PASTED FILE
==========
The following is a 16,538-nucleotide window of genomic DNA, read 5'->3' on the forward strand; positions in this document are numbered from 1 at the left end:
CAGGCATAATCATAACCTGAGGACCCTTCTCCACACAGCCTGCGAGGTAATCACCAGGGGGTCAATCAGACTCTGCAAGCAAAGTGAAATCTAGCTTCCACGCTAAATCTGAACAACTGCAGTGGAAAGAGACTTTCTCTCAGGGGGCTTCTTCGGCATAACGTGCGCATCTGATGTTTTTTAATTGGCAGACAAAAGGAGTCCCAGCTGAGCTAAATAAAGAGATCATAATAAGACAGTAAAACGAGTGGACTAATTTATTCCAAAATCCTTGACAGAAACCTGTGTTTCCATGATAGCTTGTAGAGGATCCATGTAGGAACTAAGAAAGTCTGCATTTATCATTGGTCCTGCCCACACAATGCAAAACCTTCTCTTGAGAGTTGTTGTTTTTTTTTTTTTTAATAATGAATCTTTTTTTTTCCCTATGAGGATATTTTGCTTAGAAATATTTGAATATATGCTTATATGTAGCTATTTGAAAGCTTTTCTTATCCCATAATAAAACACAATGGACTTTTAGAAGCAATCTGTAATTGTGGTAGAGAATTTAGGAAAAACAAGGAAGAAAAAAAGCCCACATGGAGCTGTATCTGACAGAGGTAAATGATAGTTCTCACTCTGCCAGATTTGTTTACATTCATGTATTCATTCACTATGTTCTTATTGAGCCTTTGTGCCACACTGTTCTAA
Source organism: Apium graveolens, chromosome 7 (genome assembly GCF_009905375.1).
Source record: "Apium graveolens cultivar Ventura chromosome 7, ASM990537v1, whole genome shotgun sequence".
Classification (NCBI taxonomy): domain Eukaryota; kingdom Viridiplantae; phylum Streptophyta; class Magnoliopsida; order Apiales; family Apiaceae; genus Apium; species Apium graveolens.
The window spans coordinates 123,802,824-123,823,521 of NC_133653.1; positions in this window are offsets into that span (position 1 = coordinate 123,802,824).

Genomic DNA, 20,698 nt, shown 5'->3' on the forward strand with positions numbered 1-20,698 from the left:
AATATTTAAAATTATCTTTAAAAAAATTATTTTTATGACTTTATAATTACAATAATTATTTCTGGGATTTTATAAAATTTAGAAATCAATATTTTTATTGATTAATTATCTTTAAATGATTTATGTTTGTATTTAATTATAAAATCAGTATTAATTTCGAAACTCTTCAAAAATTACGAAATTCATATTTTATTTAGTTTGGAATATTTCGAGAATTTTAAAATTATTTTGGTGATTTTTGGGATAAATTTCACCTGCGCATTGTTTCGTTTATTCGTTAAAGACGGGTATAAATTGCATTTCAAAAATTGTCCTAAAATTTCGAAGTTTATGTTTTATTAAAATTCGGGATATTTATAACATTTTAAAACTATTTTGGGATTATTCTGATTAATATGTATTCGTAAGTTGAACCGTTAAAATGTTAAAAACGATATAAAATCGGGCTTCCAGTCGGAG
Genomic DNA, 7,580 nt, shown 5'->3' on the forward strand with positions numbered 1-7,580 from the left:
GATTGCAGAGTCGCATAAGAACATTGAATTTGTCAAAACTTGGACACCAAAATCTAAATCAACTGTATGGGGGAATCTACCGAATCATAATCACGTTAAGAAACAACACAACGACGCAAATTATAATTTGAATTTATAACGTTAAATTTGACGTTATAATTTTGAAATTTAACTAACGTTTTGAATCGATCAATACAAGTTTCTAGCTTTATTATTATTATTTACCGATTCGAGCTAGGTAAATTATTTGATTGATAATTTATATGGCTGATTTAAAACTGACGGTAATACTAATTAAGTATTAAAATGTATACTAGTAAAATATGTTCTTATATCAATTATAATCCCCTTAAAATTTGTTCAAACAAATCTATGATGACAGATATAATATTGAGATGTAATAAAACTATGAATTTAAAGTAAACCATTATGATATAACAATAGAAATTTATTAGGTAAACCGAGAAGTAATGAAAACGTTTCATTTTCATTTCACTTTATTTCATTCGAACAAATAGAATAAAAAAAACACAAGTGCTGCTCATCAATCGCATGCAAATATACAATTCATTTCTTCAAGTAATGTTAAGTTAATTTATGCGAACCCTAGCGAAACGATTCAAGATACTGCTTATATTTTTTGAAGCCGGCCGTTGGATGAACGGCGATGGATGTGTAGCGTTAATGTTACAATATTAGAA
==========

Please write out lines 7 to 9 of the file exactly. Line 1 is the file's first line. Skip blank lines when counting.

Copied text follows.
Genomic DNA, 20,698 nt, shown 5'->3' on the forward strand with positions numbered 1-20,698 from the left:
AATATTTAAAATTATCTTTAAAAAAATTATTTTTATGACTTTATAATTACAATAATTATTTCTGGGATTTTATAAAATTTAGAAATCAATATTTTTATTGATTAATTATCTTTAAATGATTTATGTTTGTATTTAATTATAAAATCAGTATTAATTTCGAAACTCTTCAAAAATTACGAAATTCATATTTTATTTAGTTTGGAATATTTCGAGAATTTTAAAATTATTTTGGTGATTTTTGGGATAAATTTCACCTGCGCATTGTTTCGTTTATTCGTTAAAGACGGGTATAAATTGCATTTCAAAAATTGTCCTAAAATTTCGAAGTTTATGTTTTATTAAAATTCGGGATATTTATAACATTTTAAAACTATTTTGGGATTATTCTGATTAATATGTATTCGTAAGTTGAACCGTTAAAATGTTAAAAACGATATAAAATCGGGCTTCCAGTCGGAG
Genomic DNA, 7,580 nt, shown 5'->3' on the forward strand with positions numbered 1-7,580 from the left: